Source: Brian Greene's Elegant Universe


I finally understand why string theory is a theory of quantum gravity after reading chapter 6 - the quantum fluctuations/foam that made a mess of the smooth structure of spacetime is not an issue, it was an artificial of calculated where the fundamental building blocks of the universe where infinitesimal with no “thickness.”

But why strings? Why don’t non-infinitesimal spheres work?

On page 157 and 158, Greene mentions Pauli, Heisenberg, Dirac, and Feynman all trying this (no strings just trying non-point particles) and failing. Can I have some references to look into to understand why they failed?

Greene mentions that the vibrational property of strings enables gravitons to come into the picture, thus bringing gravity into the theory (page 165). Can someone explain how the construction of a messenger particle in a theory implies the corresponding forces in the theory?


In regards to the string coupling constant, Greene says on page 295, “What is the value of the string coupling constant (or, more precisely, what are the values of the string coupling constants in each of the five string theories)? At present, no one has been able to answer this question.” Yet in the 20 or so pages that follow, the perturbations methods of string theory are introduced, notably dualities.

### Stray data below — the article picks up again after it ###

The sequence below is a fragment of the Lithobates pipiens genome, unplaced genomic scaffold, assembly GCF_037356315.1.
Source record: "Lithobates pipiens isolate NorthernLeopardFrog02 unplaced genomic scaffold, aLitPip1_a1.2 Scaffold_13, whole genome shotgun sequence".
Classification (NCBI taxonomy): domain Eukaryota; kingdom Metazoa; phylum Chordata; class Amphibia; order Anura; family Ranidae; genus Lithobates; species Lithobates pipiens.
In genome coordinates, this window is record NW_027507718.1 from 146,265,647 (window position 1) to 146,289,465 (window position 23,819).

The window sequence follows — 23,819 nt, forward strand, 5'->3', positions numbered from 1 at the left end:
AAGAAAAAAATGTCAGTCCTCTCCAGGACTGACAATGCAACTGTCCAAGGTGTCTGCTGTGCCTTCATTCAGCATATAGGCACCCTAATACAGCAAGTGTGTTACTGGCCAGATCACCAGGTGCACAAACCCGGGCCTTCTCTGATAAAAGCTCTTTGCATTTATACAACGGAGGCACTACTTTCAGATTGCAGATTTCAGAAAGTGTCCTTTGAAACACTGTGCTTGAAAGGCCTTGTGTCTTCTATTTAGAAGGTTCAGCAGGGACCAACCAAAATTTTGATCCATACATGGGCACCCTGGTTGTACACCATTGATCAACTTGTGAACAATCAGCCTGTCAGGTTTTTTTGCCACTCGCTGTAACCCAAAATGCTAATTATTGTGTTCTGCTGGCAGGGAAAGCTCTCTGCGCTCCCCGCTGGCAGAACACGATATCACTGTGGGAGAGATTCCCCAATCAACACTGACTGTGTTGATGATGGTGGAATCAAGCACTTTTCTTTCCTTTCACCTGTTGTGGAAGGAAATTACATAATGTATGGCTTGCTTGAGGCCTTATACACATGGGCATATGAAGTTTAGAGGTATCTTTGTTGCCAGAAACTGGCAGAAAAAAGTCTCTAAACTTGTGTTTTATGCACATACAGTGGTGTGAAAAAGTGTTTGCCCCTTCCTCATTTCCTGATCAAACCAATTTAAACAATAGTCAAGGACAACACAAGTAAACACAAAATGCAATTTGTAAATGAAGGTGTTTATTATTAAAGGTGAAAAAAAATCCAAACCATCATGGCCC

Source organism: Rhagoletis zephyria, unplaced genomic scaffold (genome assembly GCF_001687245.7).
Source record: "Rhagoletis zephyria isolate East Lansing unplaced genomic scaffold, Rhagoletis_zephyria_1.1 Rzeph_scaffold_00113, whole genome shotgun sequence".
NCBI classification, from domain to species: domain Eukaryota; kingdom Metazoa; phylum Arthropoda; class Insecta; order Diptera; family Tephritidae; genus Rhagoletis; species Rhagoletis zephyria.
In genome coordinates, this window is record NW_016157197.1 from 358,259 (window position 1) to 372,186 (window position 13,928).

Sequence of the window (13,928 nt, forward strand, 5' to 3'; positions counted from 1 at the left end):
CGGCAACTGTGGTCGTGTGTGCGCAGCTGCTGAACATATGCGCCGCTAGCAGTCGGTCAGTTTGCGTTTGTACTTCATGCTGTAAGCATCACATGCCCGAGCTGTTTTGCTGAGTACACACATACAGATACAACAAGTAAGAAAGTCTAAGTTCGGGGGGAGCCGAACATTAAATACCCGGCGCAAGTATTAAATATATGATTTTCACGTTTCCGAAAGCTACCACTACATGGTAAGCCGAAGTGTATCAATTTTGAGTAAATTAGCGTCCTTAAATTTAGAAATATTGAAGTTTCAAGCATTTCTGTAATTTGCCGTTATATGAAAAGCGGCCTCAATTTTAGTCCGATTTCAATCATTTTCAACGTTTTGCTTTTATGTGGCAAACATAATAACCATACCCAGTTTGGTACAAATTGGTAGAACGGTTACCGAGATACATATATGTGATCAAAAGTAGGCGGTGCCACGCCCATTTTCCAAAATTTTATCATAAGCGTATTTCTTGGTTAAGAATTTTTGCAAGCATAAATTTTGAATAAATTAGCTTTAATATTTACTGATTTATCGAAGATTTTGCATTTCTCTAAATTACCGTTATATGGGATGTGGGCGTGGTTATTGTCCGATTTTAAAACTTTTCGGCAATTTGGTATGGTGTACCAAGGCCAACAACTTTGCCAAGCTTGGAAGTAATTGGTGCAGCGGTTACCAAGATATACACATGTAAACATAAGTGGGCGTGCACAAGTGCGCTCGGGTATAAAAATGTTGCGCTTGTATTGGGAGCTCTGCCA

My confusion lies in how to reconcile the aforementioned quote with ones like “... so long as the string coupling constant stays in the perturbative realm” (304). If we can tell when the coupling constant is in the perturbative regime, how is it that no one knows what the string coupling constants is for some/all of the five string theories?

If it is indeed the case that the string coupling constant is still an open problem, could vertex operator algebras be a fruitful approach to the problem? See Lepowsky’s explanation (https://arxiv.org/abs/0706.4072) of using VOAs in string theory here:

enter image description here


Your Answer

By clicking “Post Your Answer”, you agree to our terms of service, privacy policy and cookie policy

Browse other questions tagged or ask your own question.